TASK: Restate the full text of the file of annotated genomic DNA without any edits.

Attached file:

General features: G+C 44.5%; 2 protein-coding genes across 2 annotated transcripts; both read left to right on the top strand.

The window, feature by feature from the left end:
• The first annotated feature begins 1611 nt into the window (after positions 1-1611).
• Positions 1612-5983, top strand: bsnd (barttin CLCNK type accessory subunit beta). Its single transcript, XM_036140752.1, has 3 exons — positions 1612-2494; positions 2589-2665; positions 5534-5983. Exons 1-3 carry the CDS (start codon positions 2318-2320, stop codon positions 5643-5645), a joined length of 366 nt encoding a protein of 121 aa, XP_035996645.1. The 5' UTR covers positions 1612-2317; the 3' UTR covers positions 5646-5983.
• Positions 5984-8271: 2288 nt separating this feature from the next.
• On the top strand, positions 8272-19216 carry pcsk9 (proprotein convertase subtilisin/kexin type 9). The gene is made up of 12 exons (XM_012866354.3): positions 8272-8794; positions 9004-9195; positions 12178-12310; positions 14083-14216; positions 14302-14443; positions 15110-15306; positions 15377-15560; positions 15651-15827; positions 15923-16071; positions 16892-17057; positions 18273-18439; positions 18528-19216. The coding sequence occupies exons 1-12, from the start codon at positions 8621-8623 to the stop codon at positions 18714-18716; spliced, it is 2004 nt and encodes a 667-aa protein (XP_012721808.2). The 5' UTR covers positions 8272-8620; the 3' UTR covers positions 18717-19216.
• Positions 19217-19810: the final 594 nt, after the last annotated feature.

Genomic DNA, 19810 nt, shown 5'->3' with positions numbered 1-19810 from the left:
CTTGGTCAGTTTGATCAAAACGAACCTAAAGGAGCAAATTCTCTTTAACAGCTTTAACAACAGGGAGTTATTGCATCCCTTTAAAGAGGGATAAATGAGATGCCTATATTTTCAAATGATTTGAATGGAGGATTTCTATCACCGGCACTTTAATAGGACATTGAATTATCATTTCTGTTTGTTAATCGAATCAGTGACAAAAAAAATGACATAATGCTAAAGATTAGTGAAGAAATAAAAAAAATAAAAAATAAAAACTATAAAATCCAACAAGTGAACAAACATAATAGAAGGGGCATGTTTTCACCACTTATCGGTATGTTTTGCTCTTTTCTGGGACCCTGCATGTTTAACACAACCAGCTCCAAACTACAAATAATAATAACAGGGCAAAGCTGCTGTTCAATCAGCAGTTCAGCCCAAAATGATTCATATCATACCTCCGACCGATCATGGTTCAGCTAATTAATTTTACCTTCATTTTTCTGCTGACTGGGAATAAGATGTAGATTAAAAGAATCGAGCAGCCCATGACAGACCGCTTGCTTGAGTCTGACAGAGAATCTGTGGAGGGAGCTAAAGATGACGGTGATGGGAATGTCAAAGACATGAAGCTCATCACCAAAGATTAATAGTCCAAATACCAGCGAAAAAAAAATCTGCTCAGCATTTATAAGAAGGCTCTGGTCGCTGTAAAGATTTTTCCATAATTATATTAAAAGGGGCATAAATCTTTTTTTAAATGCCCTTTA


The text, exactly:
General features: G+C 44.5%; 2 protein-coding genes across 2 annotated transcripts; both read left to right on the top strand.

The window, feature by feature from the left end:
• The first annotated feature begins 1611 nt into the window (after positions 1-1611).
• Positions 1612-5983, top strand: bsnd (barttin CLCNK type accessory subunit beta). Its single transcript, XM_036140752.1, has 3 exons — positions 1612-2494; positions 2589-2665; positions 5534-5983. Exons 1-3 carry the CDS (start codon positions 2318-2320, stop codon positions 5643-5645), a joined length of 366 nt encoding a protein of 121 aa, XP_035996645.1. The 5' UTR covers positions 1612-2317; the 3' UTR covers positions 5646-5983.
• Positions 5984-8271: 2288 nt separating this feature from the next.
• On the top strand, positions 8272-19216 carry pcsk9 (proprotein convertase subtilisin/kexin type 9). The gene is made up of 12 exons (XM_012866354.3): positions 8272-8794; positions 9004-9195; positions 12178-12310; positions 14083-14216; positions 14302-14443; positions 15110-15306; positions 15377-15560; positions 15651-15827; positions 15923-16071; positions 16892-17057; positions 18273-18439; positions 18528-19216. The coding sequence occupies exons 1-12, from the start codon at positions 8621-8623 to the stop codon at positions 18714-18716; spliced, it is 2004 nt and encodes a 667-aa protein (XP_012721808.2). The 5' UTR covers positions 8272-8620; the 3' UTR covers positions 18717-19216.
• Positions 19217-19810: the final 594 nt, after the last annotated feature.

Genomic DNA, 19810 nt, shown 5'->3' with positions numbered 1-19810 from the left:
CTTGGTCAGTTTGATCAAAACGAACCTAAAGGAGCAAATTCTCTTTAACAGCTTTAACAACAGGGAGTTATTGCATCCCTTTAAAGAGGGATAAATGAGATGCCTATATTTTCAAATGATTTGAATGGAGGATTTCTATCACCGGCACTTTAATAGGACATTGAATTATCATTTCTGTTTGTTAATCGAATCAGTGACAAAAAAAATGACATAATGCTAAAGATTAGTGAAGAAATAAAAAAAATAAAAAATAAAAACTATAAAATCCAACAAGTGAACAAACATAATAGAAGGGGCATGTTTTCACCACTTATCGGTATGTTTTGCTCTTTTCTGGGACCCTGCATGTTTAACACAACCAGCTCCAAACTACAAATAATAATAACAGGGCAAAGCTGCTGTTCAATCAGCAGTTCAGCCCAAAATGATTCATATCATACCTCCGACCGATCATGGTTCAGCTAATTAATTTTACCTTCATTTTTCTGCTGACTGGGAATAAGATGTAGATTAAAAGAATCGAGCAGCCCATGACAGACCGCTTGCTTGAGTCTGACAGAGAATCTGTGGAGGGAGCTAAAGATGACGGTGATGGGAATGTCAAAGACATGAAGCTCATCACCAAAGATTAATAGTCCAAATACCAGCGAAAAAAAAATCTGCTCAGCATTTATAAGAAGGCTCTGGTCGCTGTAAAGATTTTTCCATAATTATATTAAAAGGGGCATAAATCTTTTTTTAAATGCCCTTTA